The Journal of Extension -

February 2014 // Volume 52 // Number 1 // Ideas at Work // 1IAW2

Energy Transformation: Teaching Youth About Energy Efficiency While Meeting Science Essential Standards

This article describes the Energy Transformation 4-H school enrichment curriculum. The curriculum addresses energy efficiency and conservation while meeting sixth-grade science essential standards requirements. Through experiential learning, including building and testing a model home, youth learn the relationship between various technologies and building practices and the influence those items have on energy use. Additionally, youth learn the impact that their individual behaviors on overall energy use and conservation.

Sarah D. Kirby
Associate Professor and Housing Specialist

Amy G. Chilcote
Extension Associate

North Carolina State University
Raleigh, North Carolina


North Carolina's end-of-grade tests scores in science and math are among the lowest in the nation. The National Assessment of Educational Programs (NAEP) provides assessment statistics about U.S. students in various subject matter areas. In 2011, North Carolina end-of-grade tests for 8th grade science show that 61% are at or above the NAEP basic level and that 26% of the students are at or above the NAEP proficient in science level (National Center for Education Statistics, 2011). In order for North Carolina students to compete in the global economy and in order to address the environmental issues facing society now and in the future, it is critical that youth develop a mastery of science, technology, engineering, and math skills.

One method of enhancing learning is through school enrichment curricula. Enrichment curricula build upon existing school curriculum while augmenting and expanding learning with additional concepts, activities, or experiences. School enrichment programs allow access to more students and a greater diversity of students than other techniques provide (Tochterman, Carroll, & Steele, 2004). A unique feature of enrichment programs is that they involve collaboration and planning with teacher and school administrators. They are offered in cooperation with educators, conducted during school hours, and support and enhance the standard curriculum. For many years, 4-H has employed school enrichment programs to teach youth important life skills and use a variety of instructors including teachers, volunteers, or Extension educators (Diem, 2001).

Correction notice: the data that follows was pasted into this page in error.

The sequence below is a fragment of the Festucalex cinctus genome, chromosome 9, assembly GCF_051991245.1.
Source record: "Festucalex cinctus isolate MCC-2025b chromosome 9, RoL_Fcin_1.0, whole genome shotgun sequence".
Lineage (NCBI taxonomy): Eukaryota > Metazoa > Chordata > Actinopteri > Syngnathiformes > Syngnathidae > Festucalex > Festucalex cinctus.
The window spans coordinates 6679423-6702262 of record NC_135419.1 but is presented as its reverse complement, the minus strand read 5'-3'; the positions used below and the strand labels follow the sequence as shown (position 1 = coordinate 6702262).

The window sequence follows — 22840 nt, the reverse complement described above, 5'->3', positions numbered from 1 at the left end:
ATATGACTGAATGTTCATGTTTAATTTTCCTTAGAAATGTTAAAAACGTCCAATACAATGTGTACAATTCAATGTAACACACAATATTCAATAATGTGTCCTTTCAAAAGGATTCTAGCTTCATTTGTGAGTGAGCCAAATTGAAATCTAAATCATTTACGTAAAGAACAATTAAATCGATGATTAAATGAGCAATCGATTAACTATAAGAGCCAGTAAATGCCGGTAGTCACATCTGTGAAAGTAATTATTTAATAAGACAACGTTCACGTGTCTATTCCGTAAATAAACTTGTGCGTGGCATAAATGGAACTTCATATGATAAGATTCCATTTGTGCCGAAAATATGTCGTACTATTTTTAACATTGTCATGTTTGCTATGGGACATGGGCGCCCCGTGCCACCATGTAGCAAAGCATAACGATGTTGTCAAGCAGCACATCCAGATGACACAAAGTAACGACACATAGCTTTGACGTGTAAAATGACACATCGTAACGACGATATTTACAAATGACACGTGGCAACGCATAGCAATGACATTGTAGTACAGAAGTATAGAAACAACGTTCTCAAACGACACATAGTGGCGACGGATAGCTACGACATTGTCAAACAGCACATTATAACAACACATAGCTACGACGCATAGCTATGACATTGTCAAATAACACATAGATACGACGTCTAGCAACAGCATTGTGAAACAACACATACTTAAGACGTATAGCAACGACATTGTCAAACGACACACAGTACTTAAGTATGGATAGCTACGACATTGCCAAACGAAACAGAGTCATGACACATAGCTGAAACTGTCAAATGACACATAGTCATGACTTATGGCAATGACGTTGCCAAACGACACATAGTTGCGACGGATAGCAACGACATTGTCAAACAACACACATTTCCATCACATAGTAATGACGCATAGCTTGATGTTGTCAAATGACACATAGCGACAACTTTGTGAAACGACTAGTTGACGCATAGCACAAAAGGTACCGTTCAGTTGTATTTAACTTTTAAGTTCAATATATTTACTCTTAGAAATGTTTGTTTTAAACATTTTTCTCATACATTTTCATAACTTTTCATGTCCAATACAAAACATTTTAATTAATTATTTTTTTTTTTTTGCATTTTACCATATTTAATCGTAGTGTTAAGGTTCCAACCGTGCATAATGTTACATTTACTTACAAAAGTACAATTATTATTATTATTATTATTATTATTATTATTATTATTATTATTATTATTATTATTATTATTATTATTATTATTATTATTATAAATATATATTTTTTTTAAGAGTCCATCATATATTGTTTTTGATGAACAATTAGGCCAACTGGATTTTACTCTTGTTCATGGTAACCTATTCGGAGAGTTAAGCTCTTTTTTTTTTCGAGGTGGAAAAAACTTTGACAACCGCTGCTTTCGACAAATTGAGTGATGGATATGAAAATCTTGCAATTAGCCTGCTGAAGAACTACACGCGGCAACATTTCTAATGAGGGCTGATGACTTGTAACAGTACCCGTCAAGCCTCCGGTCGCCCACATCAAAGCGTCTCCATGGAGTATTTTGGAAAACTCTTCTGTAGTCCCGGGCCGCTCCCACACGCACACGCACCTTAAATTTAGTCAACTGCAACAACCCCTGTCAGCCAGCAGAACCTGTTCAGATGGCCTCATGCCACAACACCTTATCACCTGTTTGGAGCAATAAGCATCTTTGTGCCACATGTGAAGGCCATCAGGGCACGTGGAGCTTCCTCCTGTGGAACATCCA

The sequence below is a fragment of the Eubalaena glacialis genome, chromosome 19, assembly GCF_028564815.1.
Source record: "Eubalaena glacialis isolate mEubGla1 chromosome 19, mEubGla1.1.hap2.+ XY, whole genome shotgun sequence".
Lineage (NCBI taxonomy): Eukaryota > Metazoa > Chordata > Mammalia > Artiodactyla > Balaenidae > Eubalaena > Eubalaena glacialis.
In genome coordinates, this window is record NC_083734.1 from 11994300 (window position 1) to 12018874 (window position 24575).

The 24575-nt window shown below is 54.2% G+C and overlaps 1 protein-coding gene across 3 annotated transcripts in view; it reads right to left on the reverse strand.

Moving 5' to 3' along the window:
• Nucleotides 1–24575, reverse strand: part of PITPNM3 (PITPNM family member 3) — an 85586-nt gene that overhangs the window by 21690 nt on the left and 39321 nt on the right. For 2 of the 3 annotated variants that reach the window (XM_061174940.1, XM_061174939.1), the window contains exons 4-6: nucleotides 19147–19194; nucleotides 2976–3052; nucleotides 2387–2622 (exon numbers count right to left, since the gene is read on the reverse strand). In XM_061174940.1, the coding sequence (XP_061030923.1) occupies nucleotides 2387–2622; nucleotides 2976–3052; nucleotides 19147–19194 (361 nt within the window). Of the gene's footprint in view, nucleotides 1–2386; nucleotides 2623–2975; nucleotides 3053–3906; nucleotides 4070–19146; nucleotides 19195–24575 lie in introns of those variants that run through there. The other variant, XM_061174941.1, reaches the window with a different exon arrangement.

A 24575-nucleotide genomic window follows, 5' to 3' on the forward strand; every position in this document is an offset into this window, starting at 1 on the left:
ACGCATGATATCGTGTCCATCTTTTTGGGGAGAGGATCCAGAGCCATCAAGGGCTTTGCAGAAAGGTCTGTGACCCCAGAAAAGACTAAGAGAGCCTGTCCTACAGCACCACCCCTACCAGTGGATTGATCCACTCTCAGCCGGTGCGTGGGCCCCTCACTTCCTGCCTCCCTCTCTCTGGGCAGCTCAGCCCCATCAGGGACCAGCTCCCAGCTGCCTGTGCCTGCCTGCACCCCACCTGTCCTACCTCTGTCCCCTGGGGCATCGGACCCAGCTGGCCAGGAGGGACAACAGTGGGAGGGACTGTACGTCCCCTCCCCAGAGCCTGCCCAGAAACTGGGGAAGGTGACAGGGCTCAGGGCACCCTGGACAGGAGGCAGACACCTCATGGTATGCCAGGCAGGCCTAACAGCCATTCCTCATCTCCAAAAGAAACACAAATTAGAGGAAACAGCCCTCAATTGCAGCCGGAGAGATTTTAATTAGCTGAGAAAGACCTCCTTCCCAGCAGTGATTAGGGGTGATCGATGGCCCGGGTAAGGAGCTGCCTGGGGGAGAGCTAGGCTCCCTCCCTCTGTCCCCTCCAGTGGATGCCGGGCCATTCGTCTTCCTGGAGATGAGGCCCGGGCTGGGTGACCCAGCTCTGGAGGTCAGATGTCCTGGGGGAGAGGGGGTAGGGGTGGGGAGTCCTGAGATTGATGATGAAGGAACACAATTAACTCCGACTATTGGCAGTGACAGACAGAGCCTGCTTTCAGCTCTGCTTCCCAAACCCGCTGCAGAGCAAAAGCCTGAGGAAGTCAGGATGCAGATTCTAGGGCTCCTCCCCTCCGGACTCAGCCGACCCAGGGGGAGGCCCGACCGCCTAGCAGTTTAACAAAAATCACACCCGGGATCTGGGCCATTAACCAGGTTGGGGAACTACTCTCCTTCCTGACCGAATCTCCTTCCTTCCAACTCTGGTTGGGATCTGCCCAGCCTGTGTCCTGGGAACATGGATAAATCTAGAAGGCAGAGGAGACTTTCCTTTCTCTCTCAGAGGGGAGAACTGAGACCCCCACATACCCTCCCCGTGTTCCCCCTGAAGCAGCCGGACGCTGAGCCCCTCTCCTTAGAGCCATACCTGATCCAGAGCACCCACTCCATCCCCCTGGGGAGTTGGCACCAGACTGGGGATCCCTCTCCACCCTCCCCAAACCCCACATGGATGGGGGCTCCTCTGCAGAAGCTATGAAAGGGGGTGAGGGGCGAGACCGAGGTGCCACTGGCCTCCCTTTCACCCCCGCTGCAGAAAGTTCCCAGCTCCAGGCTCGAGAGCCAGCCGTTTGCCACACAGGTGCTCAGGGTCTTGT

Addressing Energy Concerns

The Energy Transformation curriculum was designed to meet the need to increase student proficiency in science and math education, while addressing an important society concern of energy efficiency and conservation. Energy efficiency and conservation is an area that lends itself well to school enrichment opportunities. First, it aligns well with the standard course of study for most middle school curricula. Second, it is a timely topic. Energy prices, energy independence, and energy generation are important issues for the United States. As young citizens and future decision makers, middle school youth have a significant stake in the future of energy. Focusing energy education on youth audiences is important in that their attitudes and values are not fully formed and can still be shaped; they have enormous influence on their peers; and they are the future consumers and leaders of the world and need to have a solid foundation on which to base their future energy decisions (Clinard & Farkas, 1978).

North Carolina Cooperative Extension 4-H and Family and Consumer Science faculty collaborated to create a sixth grade school enrichment curriculum titled "Energy Transformation." The curriculum helps youth discover the social, economic, and environmental benefits of energy efficiency and further their understanding of how individual decisions and actions affect their community, nation, and world. This curriculum serves a dual purpose. First, the curriculum aligns with the North Carolina Department of Public Instruction's (NCDPI) science essential standards. The standards the curriculum supports are a) energy transfer and interactions of matter and energy; b) effects of electromagnetic waves on various materials, including adsorption, scattering, and change in temperature and conduction, radiation, and convection heat energy transfer; and c) material suitability for use in technological design related to heat and electrical energy. The second purpose of the curriculum is to teach principles of energy efficiency and conservation to students and their families, the idea being that important concepts learned in the classroom should be applicable to specific actions to be taken in their own home.

Energy Transformation Curriculum